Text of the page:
New Jersey ranks at the bottom of the list in a new study of the comparative business friendliness of tax systems in the 50 states, while South Dakota is counted as most business friendly.

The annual State Business Tax Climate Index report by the Tax Foundation measures the competitiveness of the 50 states’ tax systems and ranks them based on corporate income, individual income, sales, property and unemployment insurance taxes. The states are scored on these taxes, and the scores are weighted based on the relative importance or impact of the tax to a business.

The top 10 states, from first to tenth, are South Dakota, Wyoming, Alaska, Nevada, Florida, Montana, New Hampshire, Delaware, Washington and Utah. The bottom 10 states, from 41st to 50th, are Vermont, Wisconsin, Minnesota, Rhode Island, Maryland, Iowa, Ohio, California, New York and New Jersey.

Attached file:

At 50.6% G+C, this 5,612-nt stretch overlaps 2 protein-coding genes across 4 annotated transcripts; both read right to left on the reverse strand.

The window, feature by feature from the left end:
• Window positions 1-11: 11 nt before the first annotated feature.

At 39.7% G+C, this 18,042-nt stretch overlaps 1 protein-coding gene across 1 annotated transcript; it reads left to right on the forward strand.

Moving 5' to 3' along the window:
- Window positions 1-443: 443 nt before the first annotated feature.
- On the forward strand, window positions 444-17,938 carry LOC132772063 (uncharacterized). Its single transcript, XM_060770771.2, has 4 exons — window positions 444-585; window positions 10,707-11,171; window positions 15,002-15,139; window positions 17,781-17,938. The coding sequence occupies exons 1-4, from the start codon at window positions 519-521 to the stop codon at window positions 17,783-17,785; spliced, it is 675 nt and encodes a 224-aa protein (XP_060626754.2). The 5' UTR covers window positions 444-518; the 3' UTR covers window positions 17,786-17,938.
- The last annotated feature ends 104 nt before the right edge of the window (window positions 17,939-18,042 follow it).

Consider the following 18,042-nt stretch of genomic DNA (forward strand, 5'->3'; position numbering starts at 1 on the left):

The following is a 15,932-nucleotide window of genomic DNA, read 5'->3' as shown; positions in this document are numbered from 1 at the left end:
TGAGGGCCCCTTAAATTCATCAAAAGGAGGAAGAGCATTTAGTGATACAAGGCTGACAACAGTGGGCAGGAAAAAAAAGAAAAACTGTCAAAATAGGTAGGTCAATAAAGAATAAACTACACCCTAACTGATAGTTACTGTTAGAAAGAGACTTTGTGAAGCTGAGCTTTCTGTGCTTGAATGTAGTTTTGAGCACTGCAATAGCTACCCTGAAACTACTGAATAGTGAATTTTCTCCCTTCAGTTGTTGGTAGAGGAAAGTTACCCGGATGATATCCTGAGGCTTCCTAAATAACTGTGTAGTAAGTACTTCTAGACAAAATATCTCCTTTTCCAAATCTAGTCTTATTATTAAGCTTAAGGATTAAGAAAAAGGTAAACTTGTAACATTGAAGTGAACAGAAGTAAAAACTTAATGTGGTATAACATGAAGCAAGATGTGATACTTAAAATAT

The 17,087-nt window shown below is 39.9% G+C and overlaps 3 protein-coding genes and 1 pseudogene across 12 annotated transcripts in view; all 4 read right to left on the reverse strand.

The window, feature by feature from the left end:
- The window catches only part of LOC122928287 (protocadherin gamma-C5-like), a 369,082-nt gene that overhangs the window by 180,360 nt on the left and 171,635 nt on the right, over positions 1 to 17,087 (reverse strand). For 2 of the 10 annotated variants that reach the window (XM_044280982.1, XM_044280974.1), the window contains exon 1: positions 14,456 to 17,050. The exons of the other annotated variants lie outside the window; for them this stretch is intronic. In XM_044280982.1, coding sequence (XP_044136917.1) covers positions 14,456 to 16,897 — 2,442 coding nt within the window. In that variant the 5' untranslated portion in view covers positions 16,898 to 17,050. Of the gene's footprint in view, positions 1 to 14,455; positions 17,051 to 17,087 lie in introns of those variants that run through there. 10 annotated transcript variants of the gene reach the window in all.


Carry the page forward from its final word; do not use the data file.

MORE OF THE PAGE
Oklahoma saw the biggest drop in ranking this year, from 19th in 2009 to 31st in 2010, due to the fact that the Tax Foundation was able to obtain much more detailed nationwide data on local-option sales taxes, which are much higher in Oklahoma than in most states (above 4 percent in several municipalities). Kentucky’s ranking improved the most – up 14 spots from 34th in 2009 to 20th in 2010. Many economically damaging changes were enacted in other states that previously ranked better than Kentucky – especially in the personal income tax – so other states’ rankings fell while Kentucky remained stable.

Other tax changes that affected states’ rankings include enactment of so-called “millionaires’ taxes” on high-income earners (often on income far less than $1 million) in states such as Hawaii, New Jersey and Oregon. New Jersey remained dead last, as it was in the 2009 Index, and Hawaii and Oregon dropped in rank by two spots to 24th and six spots to 14th, respectively. Ten states also enacted cigarette tax increases this year: Arkansas, Florida, Hawaii, Kentucky, Mississippi, New Jersey, New Hampshire, Rhode Island, Vermont and Wisconsin.

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